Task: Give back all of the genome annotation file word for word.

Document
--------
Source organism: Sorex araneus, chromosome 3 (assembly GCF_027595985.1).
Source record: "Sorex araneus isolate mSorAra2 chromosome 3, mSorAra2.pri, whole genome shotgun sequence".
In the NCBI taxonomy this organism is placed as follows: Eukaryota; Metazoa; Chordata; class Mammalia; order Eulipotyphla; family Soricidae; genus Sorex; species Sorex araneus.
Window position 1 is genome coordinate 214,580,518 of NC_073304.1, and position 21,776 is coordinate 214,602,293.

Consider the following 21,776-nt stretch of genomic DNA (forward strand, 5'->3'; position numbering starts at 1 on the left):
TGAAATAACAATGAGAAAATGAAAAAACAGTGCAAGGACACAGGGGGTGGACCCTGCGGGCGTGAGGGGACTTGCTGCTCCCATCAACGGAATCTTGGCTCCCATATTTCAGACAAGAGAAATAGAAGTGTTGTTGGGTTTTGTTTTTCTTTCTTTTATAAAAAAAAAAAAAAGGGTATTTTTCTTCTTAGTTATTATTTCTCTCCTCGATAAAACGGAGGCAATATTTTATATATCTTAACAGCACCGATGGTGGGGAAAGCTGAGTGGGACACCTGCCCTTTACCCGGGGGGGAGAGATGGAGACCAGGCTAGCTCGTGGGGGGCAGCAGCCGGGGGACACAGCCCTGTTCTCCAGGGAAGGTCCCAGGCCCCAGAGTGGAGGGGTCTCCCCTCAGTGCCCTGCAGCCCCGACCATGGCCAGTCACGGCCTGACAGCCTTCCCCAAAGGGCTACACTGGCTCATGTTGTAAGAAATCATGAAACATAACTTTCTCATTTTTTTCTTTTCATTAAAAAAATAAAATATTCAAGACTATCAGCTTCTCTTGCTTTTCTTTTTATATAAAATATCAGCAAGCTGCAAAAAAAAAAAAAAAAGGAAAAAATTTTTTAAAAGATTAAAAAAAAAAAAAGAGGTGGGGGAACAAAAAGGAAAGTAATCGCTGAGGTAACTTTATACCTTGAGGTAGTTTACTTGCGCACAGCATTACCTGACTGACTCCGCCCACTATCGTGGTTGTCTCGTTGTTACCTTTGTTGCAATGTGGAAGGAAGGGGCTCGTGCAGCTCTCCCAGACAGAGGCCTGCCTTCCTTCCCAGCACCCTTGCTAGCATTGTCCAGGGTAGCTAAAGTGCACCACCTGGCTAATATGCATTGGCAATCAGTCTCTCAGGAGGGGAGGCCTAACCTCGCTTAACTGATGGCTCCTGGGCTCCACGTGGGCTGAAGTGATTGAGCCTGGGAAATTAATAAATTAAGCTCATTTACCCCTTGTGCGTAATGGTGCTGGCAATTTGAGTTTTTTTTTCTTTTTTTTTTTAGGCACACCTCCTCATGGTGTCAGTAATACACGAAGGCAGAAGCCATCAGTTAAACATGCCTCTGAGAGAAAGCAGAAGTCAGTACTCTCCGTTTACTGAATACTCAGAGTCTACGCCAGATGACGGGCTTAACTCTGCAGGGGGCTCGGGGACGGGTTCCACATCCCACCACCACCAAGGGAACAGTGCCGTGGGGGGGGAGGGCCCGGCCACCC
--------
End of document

Source organism: Sorex araneus, chromosome 3 (assembly GCF_027595985.1).
Source record: "Sorex araneus isolate mSorAra2 chromosome 3, mSorAra2.pri, whole genome shotgun sequence".
In the NCBI taxonomy this organism is placed as follows: Eukaryota; Metazoa; Chordata; class Mammalia; order Eulipotyphla; family Soricidae; genus Sorex; species Sorex araneus.
Window position 1 is genome coordinate 214,580,518 of NC_073304.1, and position 21,776 is coordinate 214,602,293.

Consider the following 21,776-nt stretch of genomic DNA (forward strand, 5'->3'; position numbering starts at 1 on the left):
TGAAATAACAATGAGAAAATGAAAAAACAGTGCAAGGACACAGGGGGTGGACCCTGCGGGCGTGAGGGGACTTGCTGCTCCCATCAACGGAATCTTGGCTCCCATATTTCAGACAAGAGAAATAGAAGTGTTGTTGGGTTTTGTTTTTCTTTCTTTTATAAAAAAAAAAAAAAGGGTATTTTTCTTCTTAGTTATTATTTCTCTCCTCGATAAAACGGAGGCAATATTTTATATATCTTAACAGCACCGATGGTGGGGAAAGCTGAGTGGGACACCTGCCCTTTACCCGGGGGGGAGAGATGGAGACCAGGCTAGCTCGTGGGGGGCAGCAGCCGGGGGACACAGCCCTGTTCTCCAGGGAAGGTCCCAGGCCCCAGAGTGGAGGGGTCTCCCCTCAGTGCCCTGCAGCCCCGACCATGGCCAGTCACGGCCTGACAGCCTTCCCCAAAGGGCTACACTGGCTCATGTTGTAAGAAATCATGAAACATAACTTTCTCATTTTTTTCTTTTCATTAAAAAAATAAAATATTCAAGACTATCAGCTTCTCTTGCTTTTCTTTTTATATAAAATATCAGCAAGCTGCAAAAAAAAAAAAAAAAGGAAAAAATTTTTTAAAAGATTAAAAAAAAAAAAAGAGGTGGGGGAACAAAAAGGAAAGTAATCGCTGAGGTAACTTTATACCTTGAGGTAGTTTACTTGCGCACAGCATTACCTGACTGACTCCGCCCACTATCGTGGTTGTCTCGTTGTTACCTTTGTTGCAATGTGGAAGGAAGGGGCTCGTGCAGCTCTCCCAGACAGAGGCCTGCCTTCCTTCCCAGCACCCTTGCTAGCATTGTCCAGGGTAGCTAAAGTGCACCACCTGGCTAATATGCATTGGCAATCAGTCTCTCAGGAGGGGAGGCCTAACCTCGCTTAACTGATGGCTCCTGGGCTCCACGTGGGCTGAAGTGATTGAGCCTGGGAAATTAATAAATTAAGCTCATTTACCCCTTGTGCGTAATGGTGCTGGCAATTTGAGTTTTTTTTTCTTTTTTTTTTTAGGCACACCTCCTCATGGTGTCAGTAATACACGAAGGCAGAAGCCATCAGTTAAACATGCCTCTGAGAGAAAGCAGAAGTCAGTACTCTCCGTTTACTGAATACTCAGAGTCTACGCCAGATGACGGGCTTAACTCTGCAGGGGGCTCGGGGACGGGTTCCACATCCCACCACCACCAAGGGAACAGTGCCGTGGGGGGGGAGGGCCCGGCCACCC